David Shapiro
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By David Shapiro

Saturday, October 30, 1999

Life’s last big job --
being a good grandparent

Because one or the other of us was sick, I hadn't seen my 3-year-old grandson Corwin in more than a week and was looking forward to his visit last Sunday.

He arrived fast asleep. What's more, my daughter Treena had been called in to work and they wouldn't be able to stay long.

No matter. I took Corwin into my lap. I thought of waking him to get some real mileage out of him, but decided to let him sleep. He lazily opened his eyes, gave me a little nod of approval, went back to sleep. It was a big improvement from when he used to scream in terror when he found himself in my hands.

It's funny how life's priorities change. First it's starting a career, then raising a family. Now, a primary goal is to be as good a grandparent to Corwin as my Bubbie was to me.

It started when he was born and I wasn't ready to be called Grandpa. I wanted to be called the male equivalent of Bubbie, but didn't know what it was. I phoned my sister Debbie, who told me the name I was looking for was Zeyde. I had to track down a Hebrew scholar on the Internet to find out how to spell it.

I've thought a lot about what made Bubbie such a great grandmother.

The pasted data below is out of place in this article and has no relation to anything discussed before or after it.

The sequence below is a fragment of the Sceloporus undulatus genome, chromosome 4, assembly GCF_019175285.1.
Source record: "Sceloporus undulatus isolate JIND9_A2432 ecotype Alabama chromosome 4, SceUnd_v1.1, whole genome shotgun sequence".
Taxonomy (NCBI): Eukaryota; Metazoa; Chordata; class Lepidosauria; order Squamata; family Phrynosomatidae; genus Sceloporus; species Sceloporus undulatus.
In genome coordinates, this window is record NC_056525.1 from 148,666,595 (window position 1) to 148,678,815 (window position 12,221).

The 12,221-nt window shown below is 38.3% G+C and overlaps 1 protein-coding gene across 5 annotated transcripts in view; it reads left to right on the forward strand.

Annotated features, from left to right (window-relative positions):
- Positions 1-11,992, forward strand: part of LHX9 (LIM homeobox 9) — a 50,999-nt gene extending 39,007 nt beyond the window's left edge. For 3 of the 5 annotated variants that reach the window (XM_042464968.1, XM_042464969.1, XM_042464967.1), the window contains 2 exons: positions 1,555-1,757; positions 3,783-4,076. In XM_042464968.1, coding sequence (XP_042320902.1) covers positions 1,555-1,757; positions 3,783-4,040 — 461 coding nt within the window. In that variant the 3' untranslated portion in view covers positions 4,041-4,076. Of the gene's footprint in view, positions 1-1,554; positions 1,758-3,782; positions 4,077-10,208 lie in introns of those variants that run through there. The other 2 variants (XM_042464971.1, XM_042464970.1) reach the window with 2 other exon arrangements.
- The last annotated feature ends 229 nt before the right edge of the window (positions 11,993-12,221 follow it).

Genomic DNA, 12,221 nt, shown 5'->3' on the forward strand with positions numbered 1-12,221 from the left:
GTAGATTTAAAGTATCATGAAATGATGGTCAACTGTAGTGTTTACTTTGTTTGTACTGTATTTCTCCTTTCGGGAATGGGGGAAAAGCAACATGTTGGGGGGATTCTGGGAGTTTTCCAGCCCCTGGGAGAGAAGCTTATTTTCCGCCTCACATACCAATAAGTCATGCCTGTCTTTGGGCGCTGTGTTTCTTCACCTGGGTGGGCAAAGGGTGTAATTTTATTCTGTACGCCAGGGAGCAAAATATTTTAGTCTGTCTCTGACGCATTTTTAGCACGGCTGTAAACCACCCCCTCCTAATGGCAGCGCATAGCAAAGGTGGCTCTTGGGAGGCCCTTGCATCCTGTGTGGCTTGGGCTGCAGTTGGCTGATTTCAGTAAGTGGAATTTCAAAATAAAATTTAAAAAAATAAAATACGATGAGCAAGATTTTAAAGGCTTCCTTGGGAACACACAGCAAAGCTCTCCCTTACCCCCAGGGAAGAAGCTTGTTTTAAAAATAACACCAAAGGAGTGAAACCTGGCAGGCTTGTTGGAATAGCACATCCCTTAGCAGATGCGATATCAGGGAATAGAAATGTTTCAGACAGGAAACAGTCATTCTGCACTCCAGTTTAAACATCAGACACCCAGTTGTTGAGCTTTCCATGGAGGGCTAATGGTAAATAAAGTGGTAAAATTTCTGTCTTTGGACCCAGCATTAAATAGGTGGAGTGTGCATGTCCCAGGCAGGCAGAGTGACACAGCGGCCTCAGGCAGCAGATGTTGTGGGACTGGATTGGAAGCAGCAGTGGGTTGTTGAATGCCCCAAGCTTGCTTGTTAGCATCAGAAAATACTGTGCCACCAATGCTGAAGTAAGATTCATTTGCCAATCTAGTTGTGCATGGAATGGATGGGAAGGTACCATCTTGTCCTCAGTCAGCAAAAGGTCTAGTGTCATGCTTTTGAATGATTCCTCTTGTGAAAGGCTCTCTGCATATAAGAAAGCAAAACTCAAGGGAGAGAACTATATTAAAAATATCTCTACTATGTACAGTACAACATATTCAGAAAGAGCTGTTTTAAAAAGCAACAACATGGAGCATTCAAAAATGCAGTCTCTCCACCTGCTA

She was an independent woman who outlasted two husbands and raised two sons to whom she was fiercely devoted. She had a beauty shop in the Fairfax district of Los Angeles that served primarily older Jewish women.

This was a fascinating place to a 6-year-old and the first great thing about Bubbie was that she didn't have anxiety attacks when my sisters and I ran around her shop exploring as she worked. In fact, she enjoyed showing us off to her customers when we emerged from behind the mysterious curtains hiding the exotic equipment.

Bubbie was never too busy for us and always stopped what she was doing when we wanted her attention. She took our transgressions in stride and I can never remember her angry with us.

Bubbie loved animals and always had a stray cat or parakeet around for us to play with. There was always a Hershey bar to eat and cream soda to drink.

She loved to see the world -- by tramp steamer for international travel and Greyhound bus for domestic. She took me to the 1960 World's Fair in Seattle by Greyhound in one of my finest adventures.

Bubbie was of immigrant blue-collar stock and was determined that education would spare the grandchildren her hardships. I was permitted to ride the big ferris wheel in Seattle, but only after three days of studious observance of the science and cultural exhibits.

A devoted New Deal Democrat, she took me to the palatial Pantages Theatre in Hollywood to see "Sunrise at Campobello," the story of Franklin D. Roosevelt's life. When I had headaches that I eventually outgrew, she took me to every specialist in L.A. trying to find me relief.

People mostly remember Bubbie's radiant smile and hearty laugh that caused her to jiggle from her jowls to her belly.

My Mom visited this year and paid me a great compliment.

"You remind me of Bubbie the way you open up to Corwin," she said. "Your face lights up the same way. The happiest part of her day was when she saw her grandchildren."

Mine, too.

David Shapiro is managing editor of the Star-Bulletin.
He can be reached by e-mail at

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